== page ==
The camera on the Mars Reconnaissance Orbiter needed to be calibrated, so it made this image of the moon and Earth, which NASA released on Friday.
When I saw the image above, the hair on the back of my neck stood up. Recognize them? Those are the Earth and Moon, as seen from Mars. That image was taken by the phenomenal HiRISE camera on board the Mars Reconnaissance Orbiter, which was just over 200 million km from Earth at the time. Show More Summary
Combining elevation data gathered by the Lunar Reconnaissance Orbiter (LRO) with Earth topography data, NASA researchers have produced the most accurate map ever created for the path of totality of the total solar eclipse that will be...Show More Summary
From the most powerful telescope orbiting Mars comes a new view of Earth and its moon, showing continent-size detail on the planet and the relative size of the moon.
…with this stunning composite image of the Earth and its moon, courtesy of the High Resolution Imaging Science Experiment (HiRISE) camera on NASA’s Mars Reconnaissance Orbiter. [Image credit: NASA/JPL-Caltech/Univ. of Arizona] From the associated text This composite image of Earth and its moon, as seen from Mars, combines the best Earth image with the best moon image more...
During a recent calibration exercise, NASA’s Mars Reconnaissance Orbiter captured a remarkable view of Earth and its moon from a distance of 127 million miles (205 million kilometers). It’s so clear, you can even make out our planet’s continents. Read more...
The jagged peaks and valleys of the moon make the path of totality for the the August 2017 solar eclipse an imperfect oval. Data from NASA's Lunar Reconnaissance Orbiter and other products were used to make this visualization.
(NASA/Goddard Space Flight Center) Thanks to elevation data of the moon from NASA's Lunar Reconnaissance Orbiter, or LRO, coupled with detailed NASA topography data of Earth, we have the most accurate maps of the path of totality for any eclipse to date.
(NASA/Goddard Space Flight Center) NASA has selected a mission that will perform the first reconnaissance of the Trojans, a population of primitive asteroids orbiting in tandem with Jupiter. The Lucy mission (which will feature a color imaging and infrared mapping spectrometer from NASA's Goddard Space Flight Center) will launch in 2021 to study six of these exciting worlds.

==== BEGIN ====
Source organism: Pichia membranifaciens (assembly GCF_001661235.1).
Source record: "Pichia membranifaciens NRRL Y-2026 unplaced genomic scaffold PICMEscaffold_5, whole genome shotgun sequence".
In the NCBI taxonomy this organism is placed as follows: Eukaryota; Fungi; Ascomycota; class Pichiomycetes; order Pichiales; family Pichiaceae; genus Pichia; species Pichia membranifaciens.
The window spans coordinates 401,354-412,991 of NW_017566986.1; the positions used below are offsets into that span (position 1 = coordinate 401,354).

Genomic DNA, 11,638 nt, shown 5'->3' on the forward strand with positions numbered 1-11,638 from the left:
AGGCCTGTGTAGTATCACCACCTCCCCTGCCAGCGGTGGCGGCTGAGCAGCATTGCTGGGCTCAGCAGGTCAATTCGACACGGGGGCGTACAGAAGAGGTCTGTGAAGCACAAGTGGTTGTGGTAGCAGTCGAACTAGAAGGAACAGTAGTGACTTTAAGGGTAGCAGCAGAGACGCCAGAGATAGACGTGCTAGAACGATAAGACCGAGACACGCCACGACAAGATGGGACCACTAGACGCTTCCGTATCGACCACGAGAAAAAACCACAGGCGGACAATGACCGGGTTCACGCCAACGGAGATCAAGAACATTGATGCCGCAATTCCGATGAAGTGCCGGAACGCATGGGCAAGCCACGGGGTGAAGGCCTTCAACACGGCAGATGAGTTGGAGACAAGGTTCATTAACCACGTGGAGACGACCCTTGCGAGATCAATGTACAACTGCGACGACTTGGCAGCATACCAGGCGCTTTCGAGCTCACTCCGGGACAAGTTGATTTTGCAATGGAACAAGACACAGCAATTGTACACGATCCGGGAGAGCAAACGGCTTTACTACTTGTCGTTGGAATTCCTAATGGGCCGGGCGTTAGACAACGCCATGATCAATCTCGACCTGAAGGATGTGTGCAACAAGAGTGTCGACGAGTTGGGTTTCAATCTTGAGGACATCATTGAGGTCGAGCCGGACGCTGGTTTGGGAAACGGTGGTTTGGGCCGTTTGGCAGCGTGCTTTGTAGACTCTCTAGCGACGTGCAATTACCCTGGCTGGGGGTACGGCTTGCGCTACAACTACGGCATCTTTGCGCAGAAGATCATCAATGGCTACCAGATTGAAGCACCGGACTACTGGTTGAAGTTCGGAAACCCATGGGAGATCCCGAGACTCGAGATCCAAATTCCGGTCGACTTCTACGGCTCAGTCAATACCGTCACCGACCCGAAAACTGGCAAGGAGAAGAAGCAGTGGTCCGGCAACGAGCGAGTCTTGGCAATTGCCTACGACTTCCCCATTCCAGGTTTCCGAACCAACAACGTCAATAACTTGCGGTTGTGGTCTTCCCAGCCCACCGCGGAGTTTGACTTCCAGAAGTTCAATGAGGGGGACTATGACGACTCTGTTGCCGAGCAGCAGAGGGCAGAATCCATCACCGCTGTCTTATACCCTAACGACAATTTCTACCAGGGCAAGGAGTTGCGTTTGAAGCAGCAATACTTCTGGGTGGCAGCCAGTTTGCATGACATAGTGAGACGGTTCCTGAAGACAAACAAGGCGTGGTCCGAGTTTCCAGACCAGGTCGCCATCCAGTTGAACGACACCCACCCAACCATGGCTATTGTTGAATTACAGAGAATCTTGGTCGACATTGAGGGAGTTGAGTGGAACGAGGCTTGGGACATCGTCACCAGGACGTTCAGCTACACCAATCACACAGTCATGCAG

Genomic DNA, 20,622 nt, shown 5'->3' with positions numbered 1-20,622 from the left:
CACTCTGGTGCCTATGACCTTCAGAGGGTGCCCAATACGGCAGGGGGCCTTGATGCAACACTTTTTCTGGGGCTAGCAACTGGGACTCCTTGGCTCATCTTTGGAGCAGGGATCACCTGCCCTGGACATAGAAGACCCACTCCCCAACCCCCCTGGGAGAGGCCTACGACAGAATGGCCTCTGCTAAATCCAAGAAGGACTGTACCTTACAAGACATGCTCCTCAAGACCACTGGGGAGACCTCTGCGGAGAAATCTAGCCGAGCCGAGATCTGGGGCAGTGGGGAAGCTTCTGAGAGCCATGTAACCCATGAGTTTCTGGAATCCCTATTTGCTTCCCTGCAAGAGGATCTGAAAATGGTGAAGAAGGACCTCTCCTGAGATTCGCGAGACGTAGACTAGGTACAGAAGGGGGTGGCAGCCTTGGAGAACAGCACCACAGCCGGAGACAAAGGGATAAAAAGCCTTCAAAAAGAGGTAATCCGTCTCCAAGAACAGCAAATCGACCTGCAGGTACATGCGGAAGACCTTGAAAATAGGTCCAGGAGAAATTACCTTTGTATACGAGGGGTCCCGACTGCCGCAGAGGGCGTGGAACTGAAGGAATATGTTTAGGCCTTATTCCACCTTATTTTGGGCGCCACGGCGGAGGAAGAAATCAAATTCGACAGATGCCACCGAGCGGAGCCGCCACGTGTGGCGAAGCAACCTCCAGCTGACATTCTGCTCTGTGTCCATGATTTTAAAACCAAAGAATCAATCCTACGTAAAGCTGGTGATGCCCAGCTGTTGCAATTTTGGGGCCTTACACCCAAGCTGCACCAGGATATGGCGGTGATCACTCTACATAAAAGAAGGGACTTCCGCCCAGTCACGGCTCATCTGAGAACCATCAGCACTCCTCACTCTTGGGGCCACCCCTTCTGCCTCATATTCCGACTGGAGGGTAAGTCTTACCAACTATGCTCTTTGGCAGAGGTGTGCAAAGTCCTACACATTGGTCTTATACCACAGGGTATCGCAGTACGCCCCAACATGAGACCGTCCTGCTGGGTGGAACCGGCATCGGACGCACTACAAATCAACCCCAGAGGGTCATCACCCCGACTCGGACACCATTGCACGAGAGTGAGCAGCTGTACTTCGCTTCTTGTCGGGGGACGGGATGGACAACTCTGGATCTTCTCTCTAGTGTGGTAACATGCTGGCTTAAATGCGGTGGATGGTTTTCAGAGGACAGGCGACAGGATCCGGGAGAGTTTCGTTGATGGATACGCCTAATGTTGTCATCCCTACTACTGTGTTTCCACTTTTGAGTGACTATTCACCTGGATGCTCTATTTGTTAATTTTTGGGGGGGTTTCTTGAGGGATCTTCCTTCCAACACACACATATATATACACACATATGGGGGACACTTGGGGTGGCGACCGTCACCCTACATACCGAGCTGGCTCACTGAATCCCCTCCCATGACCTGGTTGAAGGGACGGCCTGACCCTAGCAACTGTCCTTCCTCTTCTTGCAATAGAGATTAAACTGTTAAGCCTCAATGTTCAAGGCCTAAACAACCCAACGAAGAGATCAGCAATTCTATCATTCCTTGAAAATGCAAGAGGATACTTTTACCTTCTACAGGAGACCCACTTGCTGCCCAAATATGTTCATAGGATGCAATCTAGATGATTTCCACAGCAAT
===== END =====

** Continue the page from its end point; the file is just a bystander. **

(Southwest Research Institute) NASA has selected Southwest Research Institute to lead Lucy, a landmark Discovery mission to perform the first reconnaissance of the Trojans, a population of primitive asteroids orbiting in tandem with Jupiter.
NASA has selected a mission that will perform the first reconnaissance of the Trojans, a population of primitive asteroids orbiting in tandem with Jupiter. The Lucy mission will launch in 2021 to study six of these exciting worlds.
Because it is:"... Groups of dark brown streaks have been photographed by the Mars Reconnaissance Orbiter on melting pinkish sand dunes covered with light frost..."
New images captured by NASA's Mars Reconnaissance Orbiter show small, erosion-carved cracks in Red Planet sand dunes. The features may be infant versions of similar-looking but larger Martian channel-networks that have been dubbed spiders.
A recent study from ESA's Mars Express and NASA's Mars Reconnaissance Orbiter (MRO) provides new evidence for a warm young Mars that hosted water across a geologically long timescale, rather than in short episodic bursts – something that has important...
Lola Gayle, STEAM Register Researchers using NASA’s Mars Reconnaissance Orbiter (MRO) ground-penetrating Shallow Radar (SHARAD) instrument say they have found evidence that there is a deposit of frozen water beneath the cracked and pitted plains of Mars’ Utopia Planitia region that is...
Martian radar expert Cassie Stuurman explains how the SHARAD instrument aboard NASA's Mars Reconnaissance Orbiter was used to detect buried ice deposits.
Skywatchers will be able to gaze upon the biggest and brightest "supermoon" in almost 69 years on Nov. 14th, 2016. Live Science spoke with Noah Petro, the deputy scientist for NASA's Lunar Reconnaissance Orbiter mission, about to view it.
NASA released a color image of the Schiaparelli Mars landing site that illustrates the descent speed issue quite nicely. "Composite of the ExoMars Schiaparelli module elements seen by NASA’s Mars Reconnaissance Orbiter High Resolution Imaging Science Experiment (HiRISE) on 1 November 2016. Show More Summary
High-res photos from the Mars Reconnaissance Orbiter shed some light on Schiaparelli's last moments, while raising questions at the same time. The post New images from NASA show the final resting place of Europe’s ExoMars lander appeared first on ExtremeTech.
Though exactly what happened to ESA's Schiaparelli lander when it crashed on the surface of Mars on October 19 remains uncertain, new high-resolution images from NASA's Mars Reconnaissance Orbiter (MRO) taken on October 25 are helping investigators to zero in on the cause of the accident. Show More Summary